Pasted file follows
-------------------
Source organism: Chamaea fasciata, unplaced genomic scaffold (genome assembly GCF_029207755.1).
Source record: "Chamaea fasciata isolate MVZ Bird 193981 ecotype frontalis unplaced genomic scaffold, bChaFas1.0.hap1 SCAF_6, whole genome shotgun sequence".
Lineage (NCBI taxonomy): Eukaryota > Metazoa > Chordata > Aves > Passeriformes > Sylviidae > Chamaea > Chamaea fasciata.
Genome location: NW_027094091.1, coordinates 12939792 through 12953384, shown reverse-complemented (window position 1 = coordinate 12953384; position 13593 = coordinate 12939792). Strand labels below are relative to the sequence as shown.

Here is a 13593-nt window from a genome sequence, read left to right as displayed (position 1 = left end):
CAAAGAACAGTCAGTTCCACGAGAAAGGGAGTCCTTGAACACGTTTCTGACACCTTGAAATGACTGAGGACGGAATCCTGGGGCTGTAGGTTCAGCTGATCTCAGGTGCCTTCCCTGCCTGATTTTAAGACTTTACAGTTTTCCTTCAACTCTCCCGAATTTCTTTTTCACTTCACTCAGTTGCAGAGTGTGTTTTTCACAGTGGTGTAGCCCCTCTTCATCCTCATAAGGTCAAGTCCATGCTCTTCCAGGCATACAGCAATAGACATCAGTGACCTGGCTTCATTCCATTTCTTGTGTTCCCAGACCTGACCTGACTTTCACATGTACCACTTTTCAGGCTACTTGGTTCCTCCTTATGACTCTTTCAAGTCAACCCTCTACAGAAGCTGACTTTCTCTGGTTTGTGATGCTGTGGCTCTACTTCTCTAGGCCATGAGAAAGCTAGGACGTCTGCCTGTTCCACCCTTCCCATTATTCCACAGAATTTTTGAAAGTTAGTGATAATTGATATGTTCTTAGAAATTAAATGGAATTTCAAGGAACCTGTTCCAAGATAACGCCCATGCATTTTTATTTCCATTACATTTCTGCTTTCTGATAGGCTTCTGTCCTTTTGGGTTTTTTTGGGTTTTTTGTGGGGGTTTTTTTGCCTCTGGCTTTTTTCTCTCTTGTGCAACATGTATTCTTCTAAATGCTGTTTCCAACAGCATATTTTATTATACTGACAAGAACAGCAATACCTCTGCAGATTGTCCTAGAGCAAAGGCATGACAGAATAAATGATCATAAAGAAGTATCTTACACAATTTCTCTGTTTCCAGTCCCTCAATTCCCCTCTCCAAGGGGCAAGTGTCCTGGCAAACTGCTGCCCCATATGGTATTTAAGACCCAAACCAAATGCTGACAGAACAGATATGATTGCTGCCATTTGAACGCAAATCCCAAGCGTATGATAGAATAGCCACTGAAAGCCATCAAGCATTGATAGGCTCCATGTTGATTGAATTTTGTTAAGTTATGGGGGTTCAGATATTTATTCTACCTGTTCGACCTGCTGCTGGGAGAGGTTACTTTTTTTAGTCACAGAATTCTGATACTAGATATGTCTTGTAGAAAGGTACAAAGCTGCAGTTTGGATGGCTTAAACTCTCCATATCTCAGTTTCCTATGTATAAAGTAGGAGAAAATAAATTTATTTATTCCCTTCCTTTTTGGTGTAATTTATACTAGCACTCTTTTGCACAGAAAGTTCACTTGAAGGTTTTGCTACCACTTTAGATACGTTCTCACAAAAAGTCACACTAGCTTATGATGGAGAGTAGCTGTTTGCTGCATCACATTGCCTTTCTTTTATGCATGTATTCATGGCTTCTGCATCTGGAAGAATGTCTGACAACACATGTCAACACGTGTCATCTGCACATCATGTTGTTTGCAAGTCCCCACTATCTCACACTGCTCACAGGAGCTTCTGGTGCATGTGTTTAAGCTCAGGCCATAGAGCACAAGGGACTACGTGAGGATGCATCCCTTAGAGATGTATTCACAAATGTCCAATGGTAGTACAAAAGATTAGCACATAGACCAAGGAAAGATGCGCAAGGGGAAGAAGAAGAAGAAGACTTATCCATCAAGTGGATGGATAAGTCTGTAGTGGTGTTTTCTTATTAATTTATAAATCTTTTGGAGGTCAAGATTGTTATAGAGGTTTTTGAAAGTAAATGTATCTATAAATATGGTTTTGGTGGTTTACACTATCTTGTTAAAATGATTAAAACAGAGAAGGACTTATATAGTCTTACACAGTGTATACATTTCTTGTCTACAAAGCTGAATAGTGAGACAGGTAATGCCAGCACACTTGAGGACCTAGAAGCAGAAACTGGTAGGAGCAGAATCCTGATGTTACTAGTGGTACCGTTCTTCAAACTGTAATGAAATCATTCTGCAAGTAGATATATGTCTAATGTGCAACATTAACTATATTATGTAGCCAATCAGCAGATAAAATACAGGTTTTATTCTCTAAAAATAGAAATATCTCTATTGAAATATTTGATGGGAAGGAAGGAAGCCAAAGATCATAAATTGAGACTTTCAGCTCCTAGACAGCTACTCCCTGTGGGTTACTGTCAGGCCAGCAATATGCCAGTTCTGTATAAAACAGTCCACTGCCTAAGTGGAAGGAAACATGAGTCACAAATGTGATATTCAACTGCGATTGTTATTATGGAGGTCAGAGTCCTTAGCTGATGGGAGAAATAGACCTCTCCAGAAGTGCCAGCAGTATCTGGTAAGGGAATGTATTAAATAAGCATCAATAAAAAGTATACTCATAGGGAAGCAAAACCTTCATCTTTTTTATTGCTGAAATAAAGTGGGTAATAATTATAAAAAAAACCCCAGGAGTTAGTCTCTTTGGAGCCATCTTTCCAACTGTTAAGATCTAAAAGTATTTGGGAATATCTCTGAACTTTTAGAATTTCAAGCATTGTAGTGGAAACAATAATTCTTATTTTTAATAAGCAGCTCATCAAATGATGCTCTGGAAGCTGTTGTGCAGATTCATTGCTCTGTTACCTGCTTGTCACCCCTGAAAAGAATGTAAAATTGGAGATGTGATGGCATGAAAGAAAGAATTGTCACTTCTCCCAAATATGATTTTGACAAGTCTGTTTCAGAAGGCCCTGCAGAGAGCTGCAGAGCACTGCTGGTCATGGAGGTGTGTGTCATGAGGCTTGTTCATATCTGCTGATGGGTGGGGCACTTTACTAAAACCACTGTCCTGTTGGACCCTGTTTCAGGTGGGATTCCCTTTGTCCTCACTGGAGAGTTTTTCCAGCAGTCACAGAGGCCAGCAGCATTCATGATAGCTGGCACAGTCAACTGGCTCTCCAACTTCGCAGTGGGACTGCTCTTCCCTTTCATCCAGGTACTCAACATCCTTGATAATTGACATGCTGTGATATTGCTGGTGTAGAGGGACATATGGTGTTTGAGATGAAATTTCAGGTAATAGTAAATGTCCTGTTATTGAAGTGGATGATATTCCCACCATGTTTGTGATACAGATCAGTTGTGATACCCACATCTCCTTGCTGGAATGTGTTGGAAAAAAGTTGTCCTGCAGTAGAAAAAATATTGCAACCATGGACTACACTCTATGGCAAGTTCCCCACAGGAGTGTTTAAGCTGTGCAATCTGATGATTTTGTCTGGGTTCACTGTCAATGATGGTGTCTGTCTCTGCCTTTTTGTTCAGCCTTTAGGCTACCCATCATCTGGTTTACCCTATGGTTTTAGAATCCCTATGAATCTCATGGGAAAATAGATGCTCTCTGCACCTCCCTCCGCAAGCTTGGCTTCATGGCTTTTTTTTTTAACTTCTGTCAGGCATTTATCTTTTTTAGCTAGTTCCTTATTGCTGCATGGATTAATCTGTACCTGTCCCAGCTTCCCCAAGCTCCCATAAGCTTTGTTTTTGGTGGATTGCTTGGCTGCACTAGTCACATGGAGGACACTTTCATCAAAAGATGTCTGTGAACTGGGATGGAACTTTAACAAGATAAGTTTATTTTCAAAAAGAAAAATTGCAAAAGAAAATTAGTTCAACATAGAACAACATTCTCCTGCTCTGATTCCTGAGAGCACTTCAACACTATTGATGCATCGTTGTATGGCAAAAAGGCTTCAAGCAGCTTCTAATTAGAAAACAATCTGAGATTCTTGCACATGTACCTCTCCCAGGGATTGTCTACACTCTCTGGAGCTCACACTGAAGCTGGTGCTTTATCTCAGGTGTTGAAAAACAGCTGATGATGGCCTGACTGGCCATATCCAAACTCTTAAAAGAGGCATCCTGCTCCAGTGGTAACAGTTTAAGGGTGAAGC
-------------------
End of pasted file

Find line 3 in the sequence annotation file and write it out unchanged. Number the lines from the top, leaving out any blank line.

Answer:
Lineage (NCBI taxonomy): Eukaryota > Metazoa > Chordata > Aves > Passeriformes > Sylviidae > Chamaea > Chamaea fasciata.